You are here
Five questions on IR35 you should know the answers to
The IR35 reform in the private sector will be implemented on the 6th of April 2021, and it is crucial that businesses are ready for the changes. Both end clients and contractors must have a thorough understanding of IR35 and whether they are inside or outside the legislation.
In our recent webinar, Kyra Cordrey, Commercial Director at PageGroup was joined by and IR35 expert to discuss the ins and outs of IR35. You can watch the on-demand webinar here. Our engaged audience submitted a number of questions to the speakers, and here are five that everyone needs to know the answers to.
Q1. Is the size of the end engager defined by the individual company or the size of the group?
The size of the overall group defines the size of the end client in terms of the IR35 reform and therefore in the example above, you would need to establish if the role was inside or outside IR35 assuming that one of the other two tests were also met.
Also, if the company is part of a group, you need to consider the group.
Q2. Does IR35 apply to workers who live overseas?
If the client or hirer is based in the UK and has a UK entity, then the worker would be subject to the IR35 reforms.
- How do we apply IR35 to European-based contractors?
- If the overseas personal service company (PSC) is providing services in the UK then yes, you will need to consider status and send a Status Determination Statement (SDS). If you conclude that IR35 applies and there is no UK entity in the supply chain to operate PAYE, the responsibility for doing so would lie with you.
- Are overseas consultants excluded from the regulations?
No. It will depend on the circumstances, but broadly speaking, if the overseas PSC is providing services in the UK you will need to consider status.
Q3. When working with an agency, do you just have to ask them whether any individuals have personal service companies? Does the agency have to do the check?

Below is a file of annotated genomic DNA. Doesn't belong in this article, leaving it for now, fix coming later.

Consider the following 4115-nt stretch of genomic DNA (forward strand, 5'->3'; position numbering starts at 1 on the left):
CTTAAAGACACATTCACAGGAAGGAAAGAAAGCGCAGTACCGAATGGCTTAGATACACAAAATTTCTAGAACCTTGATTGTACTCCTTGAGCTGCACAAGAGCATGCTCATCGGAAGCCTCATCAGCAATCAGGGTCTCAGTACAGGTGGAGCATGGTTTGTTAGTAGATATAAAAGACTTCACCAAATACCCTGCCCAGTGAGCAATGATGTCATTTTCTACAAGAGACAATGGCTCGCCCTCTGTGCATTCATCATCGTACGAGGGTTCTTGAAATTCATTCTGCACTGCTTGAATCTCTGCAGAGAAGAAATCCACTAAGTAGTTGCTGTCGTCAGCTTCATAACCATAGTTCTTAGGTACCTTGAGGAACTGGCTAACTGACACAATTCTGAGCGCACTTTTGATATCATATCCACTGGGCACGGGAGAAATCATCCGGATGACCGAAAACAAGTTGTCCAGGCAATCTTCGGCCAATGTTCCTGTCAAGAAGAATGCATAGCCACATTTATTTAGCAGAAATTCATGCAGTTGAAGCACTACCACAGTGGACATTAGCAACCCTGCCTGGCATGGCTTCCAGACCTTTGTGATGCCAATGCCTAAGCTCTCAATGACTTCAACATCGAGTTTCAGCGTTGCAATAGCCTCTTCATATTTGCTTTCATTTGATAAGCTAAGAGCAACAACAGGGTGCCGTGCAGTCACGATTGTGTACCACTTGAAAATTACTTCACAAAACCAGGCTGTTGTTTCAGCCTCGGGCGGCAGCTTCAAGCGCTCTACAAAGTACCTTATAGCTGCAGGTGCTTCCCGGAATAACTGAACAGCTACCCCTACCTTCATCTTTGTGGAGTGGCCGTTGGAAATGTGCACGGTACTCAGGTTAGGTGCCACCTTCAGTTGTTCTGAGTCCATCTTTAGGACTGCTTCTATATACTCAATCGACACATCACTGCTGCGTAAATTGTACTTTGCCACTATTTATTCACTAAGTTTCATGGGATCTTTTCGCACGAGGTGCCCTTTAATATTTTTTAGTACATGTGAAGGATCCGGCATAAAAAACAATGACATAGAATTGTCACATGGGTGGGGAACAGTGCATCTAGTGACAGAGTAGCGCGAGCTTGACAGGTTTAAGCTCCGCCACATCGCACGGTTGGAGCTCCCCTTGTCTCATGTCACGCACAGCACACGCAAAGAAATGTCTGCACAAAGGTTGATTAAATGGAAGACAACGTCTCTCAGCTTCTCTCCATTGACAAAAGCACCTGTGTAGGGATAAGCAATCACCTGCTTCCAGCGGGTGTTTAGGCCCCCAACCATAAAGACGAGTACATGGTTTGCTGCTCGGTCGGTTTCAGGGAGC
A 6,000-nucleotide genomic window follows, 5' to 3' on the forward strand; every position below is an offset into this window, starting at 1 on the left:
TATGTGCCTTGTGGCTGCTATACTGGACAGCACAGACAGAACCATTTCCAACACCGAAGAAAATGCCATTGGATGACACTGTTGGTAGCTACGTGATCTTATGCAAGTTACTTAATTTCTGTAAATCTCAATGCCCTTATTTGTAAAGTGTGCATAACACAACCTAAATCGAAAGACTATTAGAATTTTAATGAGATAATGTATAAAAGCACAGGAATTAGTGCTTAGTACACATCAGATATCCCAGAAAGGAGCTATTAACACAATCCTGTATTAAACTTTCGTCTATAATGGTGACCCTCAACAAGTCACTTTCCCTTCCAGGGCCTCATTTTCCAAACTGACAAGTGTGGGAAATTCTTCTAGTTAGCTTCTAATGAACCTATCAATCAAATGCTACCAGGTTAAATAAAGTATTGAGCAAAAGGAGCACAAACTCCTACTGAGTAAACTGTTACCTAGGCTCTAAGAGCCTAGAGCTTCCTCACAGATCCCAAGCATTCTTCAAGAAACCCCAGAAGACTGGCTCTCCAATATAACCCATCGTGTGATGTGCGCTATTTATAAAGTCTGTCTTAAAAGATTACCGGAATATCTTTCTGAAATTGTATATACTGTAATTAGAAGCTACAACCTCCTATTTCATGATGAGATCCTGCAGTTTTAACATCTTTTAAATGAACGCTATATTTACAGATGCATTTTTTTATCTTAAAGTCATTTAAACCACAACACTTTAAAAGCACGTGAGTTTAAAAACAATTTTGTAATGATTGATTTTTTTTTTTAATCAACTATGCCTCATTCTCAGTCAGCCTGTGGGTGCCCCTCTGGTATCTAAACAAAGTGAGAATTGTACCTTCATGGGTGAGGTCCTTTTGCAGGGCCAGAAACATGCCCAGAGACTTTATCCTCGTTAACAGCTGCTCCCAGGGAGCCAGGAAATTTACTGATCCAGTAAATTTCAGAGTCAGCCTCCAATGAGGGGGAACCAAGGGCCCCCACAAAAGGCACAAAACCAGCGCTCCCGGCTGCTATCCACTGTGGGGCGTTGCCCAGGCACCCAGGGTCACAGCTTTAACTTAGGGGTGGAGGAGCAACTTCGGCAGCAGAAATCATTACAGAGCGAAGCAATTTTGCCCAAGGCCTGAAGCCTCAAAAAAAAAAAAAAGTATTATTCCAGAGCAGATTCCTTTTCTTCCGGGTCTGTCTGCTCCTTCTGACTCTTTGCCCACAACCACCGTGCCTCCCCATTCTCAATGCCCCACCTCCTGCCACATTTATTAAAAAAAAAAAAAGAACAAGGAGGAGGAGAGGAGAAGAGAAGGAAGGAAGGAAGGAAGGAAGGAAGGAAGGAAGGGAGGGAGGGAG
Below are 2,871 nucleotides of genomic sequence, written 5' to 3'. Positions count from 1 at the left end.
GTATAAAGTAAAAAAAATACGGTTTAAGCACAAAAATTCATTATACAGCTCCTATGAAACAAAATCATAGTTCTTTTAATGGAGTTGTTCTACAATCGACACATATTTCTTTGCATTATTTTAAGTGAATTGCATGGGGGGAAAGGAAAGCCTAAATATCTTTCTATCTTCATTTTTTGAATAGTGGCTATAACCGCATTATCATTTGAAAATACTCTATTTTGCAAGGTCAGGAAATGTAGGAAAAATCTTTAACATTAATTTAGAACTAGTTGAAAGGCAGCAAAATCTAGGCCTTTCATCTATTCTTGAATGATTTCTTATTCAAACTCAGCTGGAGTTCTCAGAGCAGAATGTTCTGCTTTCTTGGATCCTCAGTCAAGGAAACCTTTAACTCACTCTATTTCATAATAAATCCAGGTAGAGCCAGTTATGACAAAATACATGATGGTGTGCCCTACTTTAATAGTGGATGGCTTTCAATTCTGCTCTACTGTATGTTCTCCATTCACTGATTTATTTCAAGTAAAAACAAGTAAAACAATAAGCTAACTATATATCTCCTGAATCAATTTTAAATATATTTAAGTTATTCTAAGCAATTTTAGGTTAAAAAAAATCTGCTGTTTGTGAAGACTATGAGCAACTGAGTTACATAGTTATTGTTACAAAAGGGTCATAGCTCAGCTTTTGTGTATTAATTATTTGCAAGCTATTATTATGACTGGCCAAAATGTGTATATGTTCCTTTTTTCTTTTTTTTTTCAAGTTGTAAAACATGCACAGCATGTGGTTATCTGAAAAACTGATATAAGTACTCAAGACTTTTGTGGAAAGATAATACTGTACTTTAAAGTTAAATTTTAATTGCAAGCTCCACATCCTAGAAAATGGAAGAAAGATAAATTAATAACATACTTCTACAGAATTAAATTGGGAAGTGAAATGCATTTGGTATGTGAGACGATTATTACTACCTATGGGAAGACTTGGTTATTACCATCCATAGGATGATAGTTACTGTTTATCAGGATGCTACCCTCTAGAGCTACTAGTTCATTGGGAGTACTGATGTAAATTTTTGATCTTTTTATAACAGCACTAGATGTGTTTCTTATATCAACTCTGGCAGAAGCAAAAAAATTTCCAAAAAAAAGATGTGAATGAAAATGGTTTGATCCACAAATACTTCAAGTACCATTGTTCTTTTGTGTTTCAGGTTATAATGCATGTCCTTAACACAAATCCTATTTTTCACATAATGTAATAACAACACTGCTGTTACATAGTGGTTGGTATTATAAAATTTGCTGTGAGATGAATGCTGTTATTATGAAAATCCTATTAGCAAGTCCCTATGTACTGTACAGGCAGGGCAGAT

It is best practice to carry out an indicative assessment of the role before the contractor is placed, this would then give clarity to the recruiter as to whether they were looking for candidates inside IR35 (PAYE or Umbrella) or outside IR35 (limited company / personal service company contractors).
When we place limited company contractors at PageGroup, we have a dedicated temp services team who would check the limited company details to ensure strong governance and compliance. We are also asking our contractors working through limited companies to hold insurance to protect them against personal indemnity and IR35 (which would protect everyone in the supply chain should HMRC investigate).
Q4. When advising an agency that the position we want to fill is inside IR35, is it right to assume they would advertise the position as such, and ensure the relevant taxes are being paid? What checks do we need to do after confirming the position is inside?
If you have determined that the role is inside, then it is up to the agency to ensure they are deducting the relevant taxes of that worker. Although it is the responsibility of the end client to determine the status, as long as reasonable care has been exercised, it is the responsibility of the agency (and the liability falls to them) to deduct the relevant taxes. HMRC expect you to keep records to demonstrate that you have told the agency. Do not forget that you need to let the worker’s PSC know your decision.
Q5. Is there a template for the Status Determination Statement, and is there a cross over between this and the CEST results? Can we just share the CEST results as our SDS?
Recent guidelines from HMRC have indicated that they will now accept a printed, dated copy of the response and reason from the CEST tool as a valid SDS. They are also clear that there needs to be evidence that the contractor’s contractual working arrangements are mirrored in practice and therefore completing the CEST tool is only part of it.